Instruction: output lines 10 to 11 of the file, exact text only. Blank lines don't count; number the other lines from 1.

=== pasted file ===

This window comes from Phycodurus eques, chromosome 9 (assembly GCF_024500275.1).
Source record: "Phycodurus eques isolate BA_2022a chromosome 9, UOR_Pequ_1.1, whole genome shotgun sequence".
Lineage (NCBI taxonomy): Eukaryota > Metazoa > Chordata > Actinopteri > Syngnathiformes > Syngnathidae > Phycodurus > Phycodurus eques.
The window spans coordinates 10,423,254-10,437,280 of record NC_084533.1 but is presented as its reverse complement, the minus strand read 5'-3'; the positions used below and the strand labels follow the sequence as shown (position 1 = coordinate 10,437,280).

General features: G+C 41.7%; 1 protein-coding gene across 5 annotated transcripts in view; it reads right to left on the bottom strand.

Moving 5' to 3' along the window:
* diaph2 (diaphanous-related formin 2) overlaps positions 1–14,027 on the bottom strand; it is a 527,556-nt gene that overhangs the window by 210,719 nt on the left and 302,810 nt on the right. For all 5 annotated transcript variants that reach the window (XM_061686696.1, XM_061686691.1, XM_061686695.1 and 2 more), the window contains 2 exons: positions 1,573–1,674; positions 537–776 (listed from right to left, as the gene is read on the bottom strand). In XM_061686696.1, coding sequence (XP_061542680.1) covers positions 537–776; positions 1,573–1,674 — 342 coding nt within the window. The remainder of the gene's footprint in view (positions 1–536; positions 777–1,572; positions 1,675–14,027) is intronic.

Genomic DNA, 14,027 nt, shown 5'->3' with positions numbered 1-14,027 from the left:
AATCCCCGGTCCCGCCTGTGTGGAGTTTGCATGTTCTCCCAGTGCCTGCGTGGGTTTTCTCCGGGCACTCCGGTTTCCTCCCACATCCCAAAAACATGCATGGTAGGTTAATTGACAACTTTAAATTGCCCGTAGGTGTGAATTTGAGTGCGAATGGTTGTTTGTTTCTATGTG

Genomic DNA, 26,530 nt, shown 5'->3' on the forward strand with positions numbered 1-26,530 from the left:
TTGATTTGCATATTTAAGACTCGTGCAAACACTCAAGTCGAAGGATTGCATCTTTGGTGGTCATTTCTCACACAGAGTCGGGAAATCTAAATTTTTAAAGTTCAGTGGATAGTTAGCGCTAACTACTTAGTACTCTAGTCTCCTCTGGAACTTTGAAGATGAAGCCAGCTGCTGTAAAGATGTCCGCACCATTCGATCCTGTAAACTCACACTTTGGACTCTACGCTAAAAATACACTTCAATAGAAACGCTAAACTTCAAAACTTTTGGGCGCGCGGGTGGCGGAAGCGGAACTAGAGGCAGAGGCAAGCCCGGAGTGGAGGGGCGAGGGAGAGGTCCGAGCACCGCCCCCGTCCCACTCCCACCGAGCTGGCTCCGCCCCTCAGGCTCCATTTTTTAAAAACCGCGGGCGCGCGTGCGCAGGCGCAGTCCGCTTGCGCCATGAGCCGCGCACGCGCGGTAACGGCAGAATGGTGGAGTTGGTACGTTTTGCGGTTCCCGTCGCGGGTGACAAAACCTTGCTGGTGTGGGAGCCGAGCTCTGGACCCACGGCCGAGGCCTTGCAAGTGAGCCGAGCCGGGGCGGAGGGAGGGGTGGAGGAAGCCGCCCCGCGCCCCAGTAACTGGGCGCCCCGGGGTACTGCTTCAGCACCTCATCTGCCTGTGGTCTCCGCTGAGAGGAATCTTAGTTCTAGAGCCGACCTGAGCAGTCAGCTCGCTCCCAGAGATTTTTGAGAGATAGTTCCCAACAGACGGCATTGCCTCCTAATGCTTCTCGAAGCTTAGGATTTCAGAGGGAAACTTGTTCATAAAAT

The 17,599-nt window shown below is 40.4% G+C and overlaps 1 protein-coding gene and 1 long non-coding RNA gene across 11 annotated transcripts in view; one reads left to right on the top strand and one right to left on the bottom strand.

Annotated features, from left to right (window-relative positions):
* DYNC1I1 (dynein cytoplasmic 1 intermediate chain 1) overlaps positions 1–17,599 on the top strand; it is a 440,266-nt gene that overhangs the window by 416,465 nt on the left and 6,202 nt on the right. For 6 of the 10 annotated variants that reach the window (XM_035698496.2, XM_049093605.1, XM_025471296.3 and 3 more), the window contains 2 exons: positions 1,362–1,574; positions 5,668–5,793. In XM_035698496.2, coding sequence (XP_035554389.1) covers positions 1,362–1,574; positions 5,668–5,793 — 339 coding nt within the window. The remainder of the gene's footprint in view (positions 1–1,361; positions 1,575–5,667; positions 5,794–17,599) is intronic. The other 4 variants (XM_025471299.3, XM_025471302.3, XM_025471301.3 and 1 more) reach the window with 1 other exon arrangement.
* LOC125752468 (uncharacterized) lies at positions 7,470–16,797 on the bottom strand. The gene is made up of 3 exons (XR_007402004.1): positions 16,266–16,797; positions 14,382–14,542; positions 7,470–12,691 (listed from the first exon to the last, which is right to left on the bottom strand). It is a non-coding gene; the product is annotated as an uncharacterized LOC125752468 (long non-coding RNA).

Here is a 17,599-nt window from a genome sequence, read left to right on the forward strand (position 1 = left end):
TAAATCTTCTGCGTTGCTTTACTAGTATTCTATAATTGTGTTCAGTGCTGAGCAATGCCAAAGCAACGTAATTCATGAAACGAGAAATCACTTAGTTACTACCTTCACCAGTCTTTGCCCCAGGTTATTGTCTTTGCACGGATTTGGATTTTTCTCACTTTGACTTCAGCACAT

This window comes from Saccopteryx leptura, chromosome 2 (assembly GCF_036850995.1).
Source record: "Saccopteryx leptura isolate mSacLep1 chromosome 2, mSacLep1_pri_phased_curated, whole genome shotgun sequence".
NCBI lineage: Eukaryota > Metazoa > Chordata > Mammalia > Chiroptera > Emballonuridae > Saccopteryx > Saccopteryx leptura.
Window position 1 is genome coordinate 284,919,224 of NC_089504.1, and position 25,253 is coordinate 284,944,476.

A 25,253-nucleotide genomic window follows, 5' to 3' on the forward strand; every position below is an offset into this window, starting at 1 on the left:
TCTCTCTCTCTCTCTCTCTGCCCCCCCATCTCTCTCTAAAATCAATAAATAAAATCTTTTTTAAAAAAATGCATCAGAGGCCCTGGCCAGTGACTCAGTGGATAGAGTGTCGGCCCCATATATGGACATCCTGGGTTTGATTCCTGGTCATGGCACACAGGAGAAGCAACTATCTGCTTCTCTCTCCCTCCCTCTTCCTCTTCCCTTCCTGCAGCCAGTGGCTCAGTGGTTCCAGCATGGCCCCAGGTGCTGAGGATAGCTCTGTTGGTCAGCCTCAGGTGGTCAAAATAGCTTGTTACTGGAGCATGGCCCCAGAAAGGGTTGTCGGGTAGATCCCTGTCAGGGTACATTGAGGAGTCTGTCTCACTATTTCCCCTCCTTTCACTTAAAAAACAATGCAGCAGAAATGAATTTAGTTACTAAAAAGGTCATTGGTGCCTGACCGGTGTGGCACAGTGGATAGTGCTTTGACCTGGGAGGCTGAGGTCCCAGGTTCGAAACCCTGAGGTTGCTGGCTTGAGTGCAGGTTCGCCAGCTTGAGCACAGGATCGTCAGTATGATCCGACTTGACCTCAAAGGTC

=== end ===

Genomic DNA, 26,530 nt, shown 5'->3' on the forward strand with positions numbered 1-26,530 from the left:
TTGATTTGCATATTTAAGACTCGTGCAAACACTCAAGTCGAAGGATTGCATCTTTGGTGGTCATTTCTCACACAGAGTCGGGAAATCTAAATTTTTAAAGTTCAGTGGATAGTTAGCGCTAACTACTTAGTACTCTAGTCTCCTCTGGAACTTTGAAGATGAAGCCAGCTGCTGTAAAGATGTCCGCACCATTCGATCCTGTAAACTCACACTTTGGACTCTACGCTAAAAATACACTTCAATAGAAACGCTAAACTTCAAAACTTTTGGGCGCGCGGGTGGCGGAAGCGGAACTAGAGGCAGAGGCAAGCCCGGAGTGGAGGGGCGAGGGAGAGGTCCGAGCACCGCCCCCGTCCCACTCCCACCGAGCTGGCTCCGCCCCTCAGGCTCCATTTTTTAAAAACCGCGGGCGCGCGTGCGCAGGCGCAGTCCGCTTGCGCCATGAGCCGCGCACGCGCGGTAACGGCAGAATGGTGGAGTTGGTACGTTTTGCGGTTCCCGTCGCGGGTGACAAAACCTTGCTGGTGTGGGAGCCGAGCTCTGGACCCACGGCCGAGGCCTTGCAAGTGAGCCGAGCCGGGGCGGAGGGAGGGGTGGAGGAAGCCGCCCCGCGCCCCAGTAACTGGGCGCCCCGGGGTACTGCTTCAGCACCTCATCTGCCTGTGGTCTCCGCTGAGAGGAATCTTAGTTCTAGAGCCGACCTGAGCAGTCAGCTCGCTCCCAGAGATTTTTGAGAGATAGTTCCCAACAGACGGCATTGCCTCCTAATGCTTCTCGAAGCTTAGGATTTCAGAGGGAAACTTGTTCATAAAAT